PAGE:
The members of Athletes’ Bible Study (ABS), which had been a sub-group of the Williams Christian Fellowship (WCF) since its establishment in fall 2008, decided Monday that the group would renounce its affiliation with WCF and become an independent Christian organization on campus. Discussion of this controversial decision spread across campus Monday following a post on Williams Students Online (WSO).
The source of the decision was a conflict between the sexual practices of one of the group’s co-leaders, who requested anonymity due to issues of privacy, and the principles of the off-campus non-profit organization InterVarsity, which WCF has been affiliated with since WCF’s inception over 30 years ago. As a student fellowship associated with InterVarsity, WCF has the ability to request materials, attend conferences, receive staff support and aid in the organization’s off-campus service events.
Although InterVarsity was not directly involved in the ABS decision process, it asks that all staff members and leaders of groups who affiliate with the organization actively aspire to follow its interpretation of Biblical doctrine: that the only appropriate context for any sexual interaction is marriage between a man and a woman.
The issue was first discussed last November, when a student approached Matthew Mascioli, the InterVarsity staff member connected with WCF, concerning the group co-leader’s sexual practices. The student explained to Mascioli that the group co-leader had historically been in active homosexual relationships, and the student was concerned that the group co-leader remained sexually active. Following the student’s communication with Mascioli, discussion began between the group co-leader, Mascioli and ABS co-leader Lawson Gow ’12 concerning how to best approach the situation.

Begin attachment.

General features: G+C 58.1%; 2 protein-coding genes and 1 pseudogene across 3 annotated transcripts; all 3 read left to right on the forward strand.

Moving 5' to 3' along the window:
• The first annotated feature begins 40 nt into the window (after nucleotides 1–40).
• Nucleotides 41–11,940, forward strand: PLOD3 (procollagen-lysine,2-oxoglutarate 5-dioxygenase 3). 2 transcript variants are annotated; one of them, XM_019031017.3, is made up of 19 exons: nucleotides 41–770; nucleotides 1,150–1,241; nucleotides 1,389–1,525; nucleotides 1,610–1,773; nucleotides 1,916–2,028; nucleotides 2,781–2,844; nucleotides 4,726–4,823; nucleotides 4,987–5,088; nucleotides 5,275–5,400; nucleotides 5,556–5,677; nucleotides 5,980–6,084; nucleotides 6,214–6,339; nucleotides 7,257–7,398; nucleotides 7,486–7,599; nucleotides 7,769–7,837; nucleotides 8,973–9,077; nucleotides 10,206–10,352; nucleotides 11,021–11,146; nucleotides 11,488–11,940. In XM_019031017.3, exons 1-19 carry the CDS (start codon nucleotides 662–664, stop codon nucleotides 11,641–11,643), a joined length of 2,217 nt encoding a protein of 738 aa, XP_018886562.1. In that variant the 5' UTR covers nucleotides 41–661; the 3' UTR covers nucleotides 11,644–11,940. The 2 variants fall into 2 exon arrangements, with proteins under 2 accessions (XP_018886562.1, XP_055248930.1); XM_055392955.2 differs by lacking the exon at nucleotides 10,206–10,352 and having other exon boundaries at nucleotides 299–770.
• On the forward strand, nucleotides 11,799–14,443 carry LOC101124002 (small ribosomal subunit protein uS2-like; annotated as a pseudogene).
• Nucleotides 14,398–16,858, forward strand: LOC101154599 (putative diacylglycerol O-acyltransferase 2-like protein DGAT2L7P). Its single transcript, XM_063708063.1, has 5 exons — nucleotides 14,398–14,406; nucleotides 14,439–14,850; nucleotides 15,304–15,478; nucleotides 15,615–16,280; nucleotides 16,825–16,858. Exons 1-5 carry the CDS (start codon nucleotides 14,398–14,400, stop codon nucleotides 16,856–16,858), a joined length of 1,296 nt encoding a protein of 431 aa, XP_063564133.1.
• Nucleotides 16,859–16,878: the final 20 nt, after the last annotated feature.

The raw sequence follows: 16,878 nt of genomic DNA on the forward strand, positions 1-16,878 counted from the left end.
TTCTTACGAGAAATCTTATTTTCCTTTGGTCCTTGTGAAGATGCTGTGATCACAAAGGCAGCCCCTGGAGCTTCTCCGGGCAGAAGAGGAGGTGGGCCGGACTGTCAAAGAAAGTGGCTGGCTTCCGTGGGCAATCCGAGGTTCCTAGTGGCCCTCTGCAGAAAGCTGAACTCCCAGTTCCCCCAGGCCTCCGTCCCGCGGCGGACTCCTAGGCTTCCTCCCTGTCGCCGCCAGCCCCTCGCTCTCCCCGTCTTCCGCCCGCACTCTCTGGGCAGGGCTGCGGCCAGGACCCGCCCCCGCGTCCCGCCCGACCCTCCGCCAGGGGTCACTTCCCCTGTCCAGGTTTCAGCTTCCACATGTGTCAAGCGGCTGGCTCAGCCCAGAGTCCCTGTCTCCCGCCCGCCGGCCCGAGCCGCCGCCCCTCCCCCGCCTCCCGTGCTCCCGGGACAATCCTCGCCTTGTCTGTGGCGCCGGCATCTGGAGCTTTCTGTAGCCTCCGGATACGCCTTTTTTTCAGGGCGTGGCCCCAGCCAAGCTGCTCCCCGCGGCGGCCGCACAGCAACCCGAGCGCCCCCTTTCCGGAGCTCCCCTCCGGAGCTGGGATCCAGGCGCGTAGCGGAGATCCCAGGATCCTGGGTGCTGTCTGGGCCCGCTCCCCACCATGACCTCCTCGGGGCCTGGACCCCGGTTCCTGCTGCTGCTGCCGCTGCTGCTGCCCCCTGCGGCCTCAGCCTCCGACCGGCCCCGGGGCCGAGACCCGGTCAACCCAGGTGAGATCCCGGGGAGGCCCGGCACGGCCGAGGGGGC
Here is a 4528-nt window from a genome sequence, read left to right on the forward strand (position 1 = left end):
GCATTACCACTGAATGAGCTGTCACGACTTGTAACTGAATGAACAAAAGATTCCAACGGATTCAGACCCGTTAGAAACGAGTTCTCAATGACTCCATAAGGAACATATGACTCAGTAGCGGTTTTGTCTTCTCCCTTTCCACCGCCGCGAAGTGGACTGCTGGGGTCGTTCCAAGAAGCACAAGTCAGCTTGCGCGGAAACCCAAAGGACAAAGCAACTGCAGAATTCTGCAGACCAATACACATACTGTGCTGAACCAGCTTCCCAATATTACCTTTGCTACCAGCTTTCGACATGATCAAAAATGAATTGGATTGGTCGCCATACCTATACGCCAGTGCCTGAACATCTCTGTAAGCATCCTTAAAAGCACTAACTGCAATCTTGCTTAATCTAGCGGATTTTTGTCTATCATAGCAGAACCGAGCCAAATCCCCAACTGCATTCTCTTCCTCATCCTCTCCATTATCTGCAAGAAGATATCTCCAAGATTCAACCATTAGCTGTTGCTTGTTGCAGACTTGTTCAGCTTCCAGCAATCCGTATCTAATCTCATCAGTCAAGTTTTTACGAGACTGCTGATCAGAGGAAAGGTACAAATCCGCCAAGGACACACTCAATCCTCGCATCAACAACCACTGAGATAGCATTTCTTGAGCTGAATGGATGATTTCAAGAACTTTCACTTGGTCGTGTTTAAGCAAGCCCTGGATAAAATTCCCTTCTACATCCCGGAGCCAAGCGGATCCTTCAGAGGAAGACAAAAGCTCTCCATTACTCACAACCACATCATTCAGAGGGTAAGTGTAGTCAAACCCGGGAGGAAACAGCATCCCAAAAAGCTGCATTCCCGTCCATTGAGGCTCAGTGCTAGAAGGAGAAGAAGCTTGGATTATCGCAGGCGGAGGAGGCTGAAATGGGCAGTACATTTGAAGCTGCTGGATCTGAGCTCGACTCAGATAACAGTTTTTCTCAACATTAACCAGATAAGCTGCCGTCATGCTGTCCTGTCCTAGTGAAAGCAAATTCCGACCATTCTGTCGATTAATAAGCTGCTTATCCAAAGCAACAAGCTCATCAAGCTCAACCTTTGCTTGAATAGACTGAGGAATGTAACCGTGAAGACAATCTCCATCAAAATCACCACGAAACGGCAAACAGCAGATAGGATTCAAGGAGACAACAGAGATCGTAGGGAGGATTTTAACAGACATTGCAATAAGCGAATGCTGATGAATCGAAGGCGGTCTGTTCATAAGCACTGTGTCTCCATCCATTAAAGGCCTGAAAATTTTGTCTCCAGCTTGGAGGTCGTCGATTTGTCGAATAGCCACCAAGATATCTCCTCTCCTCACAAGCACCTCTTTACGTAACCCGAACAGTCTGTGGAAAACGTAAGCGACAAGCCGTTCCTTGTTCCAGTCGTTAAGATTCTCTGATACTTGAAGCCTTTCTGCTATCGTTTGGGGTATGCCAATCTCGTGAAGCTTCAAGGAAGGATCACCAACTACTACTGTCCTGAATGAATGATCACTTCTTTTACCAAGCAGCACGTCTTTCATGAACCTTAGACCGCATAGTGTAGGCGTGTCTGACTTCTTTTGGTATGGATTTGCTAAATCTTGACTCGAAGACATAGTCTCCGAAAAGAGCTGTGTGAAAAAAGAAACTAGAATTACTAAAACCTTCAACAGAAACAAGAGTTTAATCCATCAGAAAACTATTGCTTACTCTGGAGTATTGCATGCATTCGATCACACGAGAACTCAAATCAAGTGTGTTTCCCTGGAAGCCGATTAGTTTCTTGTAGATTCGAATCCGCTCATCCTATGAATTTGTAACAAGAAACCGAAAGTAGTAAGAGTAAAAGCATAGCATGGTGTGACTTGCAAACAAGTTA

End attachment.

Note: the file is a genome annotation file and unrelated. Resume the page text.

“From the earliest moments, the issue was making sure nothing was done in haste,” Mascioli said. “It was going to be the decision of ABS, not my decision or the decision of anyone else in WCF. The decision was made between these two particular leaders in early February.”
According to Mascioli, the heart of the issue was not the student leader’s sexuality, but her decision that she would not commit to being sexually inactive. “InterVarsity believes that sexuality is God-given and is something that glorifies God,” Mascioli said. “The issue is not homosexuality, per se. The issue is not even that a person is struggling with being sexually active … the issue is when a staff member such as myself or a student leader is no longer making the attempt to follow what InterVarsity believes is clear biblical teaching regarding sexuality.”
Mascioli noted that in his experience, he was aware of situations both in which a heterosexual student leader who was sexually active stepped down from leadership for that reason, and also in which a student who identified as homosexual but was not sexually active retained a leadership position.